Hong Kong Chief Executive Carrie Lam Cheng Yuet-ngor meets the press ahead of an Executive Council meeting in Hong Kong on Aug 27, 2019. (PHOTO/CHINA DAILY)
Chief Executive Carrie Lam Cheng Yuet-ngor said on Tuesday the government would spare no efforts in establishing a dialogue platform with people of Hong Kong, regardless of political background, to find a way out of the political impasse.
Speaking to the press before the weekly Executive Council meeting, Lam emphasized that the initiative should not be seen as condoning violence which escalated in protests over the weekend. In fact, the government has zero tolerance for violence regardless of the circumstances and political motives, and is committed to bringing the perpetrators to justice, she said.
"Starting a dialogue does not mean we should condone violence. Just imagine under the pretext of communication, we will tolerate all forms of violence in Hong Kong, that will be the end of the rule of law in Hong Kong," Lam said.
Lam's remarks came after she and top government officials engaged in talks with different groups of people in two occasions in the past few days – one with high-profile community leaders and the other with mainly youth representatives. She declined to disclose detail of the talks or identify the participants, but mentioned that she had reiterated the reasons behind the government's objection to establishing an independent investigation commission, which is one of the protesters' key demands.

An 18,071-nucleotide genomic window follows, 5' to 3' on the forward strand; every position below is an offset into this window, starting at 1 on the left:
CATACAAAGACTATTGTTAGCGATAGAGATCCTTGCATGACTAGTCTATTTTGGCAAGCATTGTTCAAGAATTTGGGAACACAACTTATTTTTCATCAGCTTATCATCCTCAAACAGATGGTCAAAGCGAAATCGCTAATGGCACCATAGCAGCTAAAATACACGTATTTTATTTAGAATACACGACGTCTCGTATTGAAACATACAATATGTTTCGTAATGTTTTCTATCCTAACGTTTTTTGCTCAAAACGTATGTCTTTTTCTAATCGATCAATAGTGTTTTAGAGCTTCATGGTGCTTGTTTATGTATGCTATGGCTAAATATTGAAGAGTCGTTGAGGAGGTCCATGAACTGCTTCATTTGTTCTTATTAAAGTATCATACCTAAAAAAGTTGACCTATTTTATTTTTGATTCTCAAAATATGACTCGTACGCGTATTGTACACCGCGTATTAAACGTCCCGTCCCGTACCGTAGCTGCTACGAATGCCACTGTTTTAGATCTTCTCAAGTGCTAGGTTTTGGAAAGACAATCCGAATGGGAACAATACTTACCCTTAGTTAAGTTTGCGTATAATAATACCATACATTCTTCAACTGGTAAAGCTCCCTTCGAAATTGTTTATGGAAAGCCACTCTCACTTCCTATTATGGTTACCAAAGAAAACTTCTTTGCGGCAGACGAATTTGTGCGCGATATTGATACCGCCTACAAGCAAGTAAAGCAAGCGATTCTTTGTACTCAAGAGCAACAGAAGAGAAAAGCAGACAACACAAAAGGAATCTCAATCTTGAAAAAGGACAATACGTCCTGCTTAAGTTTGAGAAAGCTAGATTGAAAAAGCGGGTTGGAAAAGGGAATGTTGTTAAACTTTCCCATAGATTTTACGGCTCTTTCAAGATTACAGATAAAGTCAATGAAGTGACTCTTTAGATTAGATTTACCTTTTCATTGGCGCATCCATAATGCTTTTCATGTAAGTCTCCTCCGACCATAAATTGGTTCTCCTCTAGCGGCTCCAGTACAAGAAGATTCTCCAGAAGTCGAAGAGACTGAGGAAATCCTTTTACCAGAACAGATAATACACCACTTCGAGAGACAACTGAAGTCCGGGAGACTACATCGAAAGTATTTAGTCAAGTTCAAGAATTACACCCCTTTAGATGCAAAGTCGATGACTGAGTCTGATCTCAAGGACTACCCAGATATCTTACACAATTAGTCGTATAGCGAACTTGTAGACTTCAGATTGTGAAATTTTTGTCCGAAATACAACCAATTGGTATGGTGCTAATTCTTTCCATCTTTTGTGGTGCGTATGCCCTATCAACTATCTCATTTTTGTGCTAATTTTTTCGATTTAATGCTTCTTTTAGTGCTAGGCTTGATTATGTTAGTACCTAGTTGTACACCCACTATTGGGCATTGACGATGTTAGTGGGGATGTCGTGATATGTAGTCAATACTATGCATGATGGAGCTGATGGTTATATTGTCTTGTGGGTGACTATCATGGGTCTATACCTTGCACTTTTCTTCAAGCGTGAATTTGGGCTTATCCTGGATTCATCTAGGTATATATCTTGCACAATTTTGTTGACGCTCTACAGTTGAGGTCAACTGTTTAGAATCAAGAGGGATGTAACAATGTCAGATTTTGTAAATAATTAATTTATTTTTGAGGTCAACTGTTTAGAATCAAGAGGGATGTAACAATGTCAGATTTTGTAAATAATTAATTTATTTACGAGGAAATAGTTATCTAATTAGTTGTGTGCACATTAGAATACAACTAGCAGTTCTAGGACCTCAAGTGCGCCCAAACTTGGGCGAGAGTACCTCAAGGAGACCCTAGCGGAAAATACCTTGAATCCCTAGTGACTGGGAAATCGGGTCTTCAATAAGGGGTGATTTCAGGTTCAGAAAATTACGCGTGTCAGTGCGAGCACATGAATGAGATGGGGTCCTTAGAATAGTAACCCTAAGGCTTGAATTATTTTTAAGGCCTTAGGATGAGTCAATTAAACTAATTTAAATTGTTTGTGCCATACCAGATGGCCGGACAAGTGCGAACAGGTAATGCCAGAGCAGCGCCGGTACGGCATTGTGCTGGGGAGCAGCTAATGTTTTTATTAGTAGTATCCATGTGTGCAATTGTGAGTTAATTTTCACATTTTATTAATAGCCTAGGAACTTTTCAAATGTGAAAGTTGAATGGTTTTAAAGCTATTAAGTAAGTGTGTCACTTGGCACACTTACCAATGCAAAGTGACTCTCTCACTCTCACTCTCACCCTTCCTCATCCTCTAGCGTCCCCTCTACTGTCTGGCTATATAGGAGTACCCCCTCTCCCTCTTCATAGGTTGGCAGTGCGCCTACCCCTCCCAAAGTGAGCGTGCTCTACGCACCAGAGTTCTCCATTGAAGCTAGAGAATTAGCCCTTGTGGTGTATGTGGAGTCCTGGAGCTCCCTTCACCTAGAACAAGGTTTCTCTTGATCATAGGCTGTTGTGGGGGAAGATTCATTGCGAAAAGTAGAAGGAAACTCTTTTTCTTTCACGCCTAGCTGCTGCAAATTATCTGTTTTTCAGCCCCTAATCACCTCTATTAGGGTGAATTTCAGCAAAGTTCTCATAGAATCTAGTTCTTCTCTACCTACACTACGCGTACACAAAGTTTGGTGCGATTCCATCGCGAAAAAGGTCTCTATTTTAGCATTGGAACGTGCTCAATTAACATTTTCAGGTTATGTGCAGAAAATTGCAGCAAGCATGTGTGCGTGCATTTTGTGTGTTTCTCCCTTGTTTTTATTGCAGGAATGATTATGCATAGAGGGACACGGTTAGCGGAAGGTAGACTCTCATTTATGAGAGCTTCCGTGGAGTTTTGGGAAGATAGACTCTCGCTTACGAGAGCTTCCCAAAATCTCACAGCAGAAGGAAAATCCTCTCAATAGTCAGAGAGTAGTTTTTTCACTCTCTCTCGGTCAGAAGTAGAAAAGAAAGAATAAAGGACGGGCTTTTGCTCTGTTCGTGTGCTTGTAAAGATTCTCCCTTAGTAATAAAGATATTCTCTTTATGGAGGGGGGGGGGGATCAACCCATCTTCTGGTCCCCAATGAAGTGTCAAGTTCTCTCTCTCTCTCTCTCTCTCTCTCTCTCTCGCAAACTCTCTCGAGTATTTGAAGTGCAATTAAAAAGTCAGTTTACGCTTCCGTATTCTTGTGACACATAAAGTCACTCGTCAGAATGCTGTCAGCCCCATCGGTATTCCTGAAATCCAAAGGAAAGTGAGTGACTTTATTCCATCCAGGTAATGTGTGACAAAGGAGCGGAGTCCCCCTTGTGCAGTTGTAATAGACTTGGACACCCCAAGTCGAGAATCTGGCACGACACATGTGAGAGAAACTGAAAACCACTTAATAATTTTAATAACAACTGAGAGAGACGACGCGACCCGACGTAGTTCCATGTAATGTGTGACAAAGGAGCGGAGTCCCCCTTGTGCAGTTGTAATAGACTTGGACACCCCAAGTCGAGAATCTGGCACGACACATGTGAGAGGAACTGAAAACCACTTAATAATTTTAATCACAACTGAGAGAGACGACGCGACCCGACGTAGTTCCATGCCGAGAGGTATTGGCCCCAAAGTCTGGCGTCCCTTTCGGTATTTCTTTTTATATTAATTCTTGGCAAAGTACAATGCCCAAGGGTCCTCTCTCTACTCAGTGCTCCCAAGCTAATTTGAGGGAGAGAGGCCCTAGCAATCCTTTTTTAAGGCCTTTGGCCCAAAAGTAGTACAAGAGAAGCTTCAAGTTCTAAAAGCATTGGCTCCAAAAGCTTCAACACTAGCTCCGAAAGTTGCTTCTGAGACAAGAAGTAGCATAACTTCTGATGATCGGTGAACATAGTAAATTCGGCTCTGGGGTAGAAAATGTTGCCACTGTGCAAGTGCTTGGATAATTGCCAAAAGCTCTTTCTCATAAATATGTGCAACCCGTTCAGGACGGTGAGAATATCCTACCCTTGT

Her remarks came after the city endured the 12th weekend of violent protests against the now-abandoned extradition bill. In those incidents, radical protesters recklessly attacked police officers with gasoline bombs and bricks at multiple locations in Kowloon, and sabotaged 20 sets of multifunctional lamp poles that were part of the smart city project.
Saddened by the radicals' acts, Lam reiterated that violence is never the answer to any problem and it should not be justified for any reason.
Noting that schools will be in session soon, Lam strongly denounced protesters' harassment of police officers' families, especially their school-age children.
"For the families of my police colleagues, I just could not see the association of the protests and the protesters' demands with the harassment of police families," Lam said.
"And I hope every one of us, the education sector especially, takes into mind the bullying and harassment of children. And not just those in police families, but children everywhere," she added.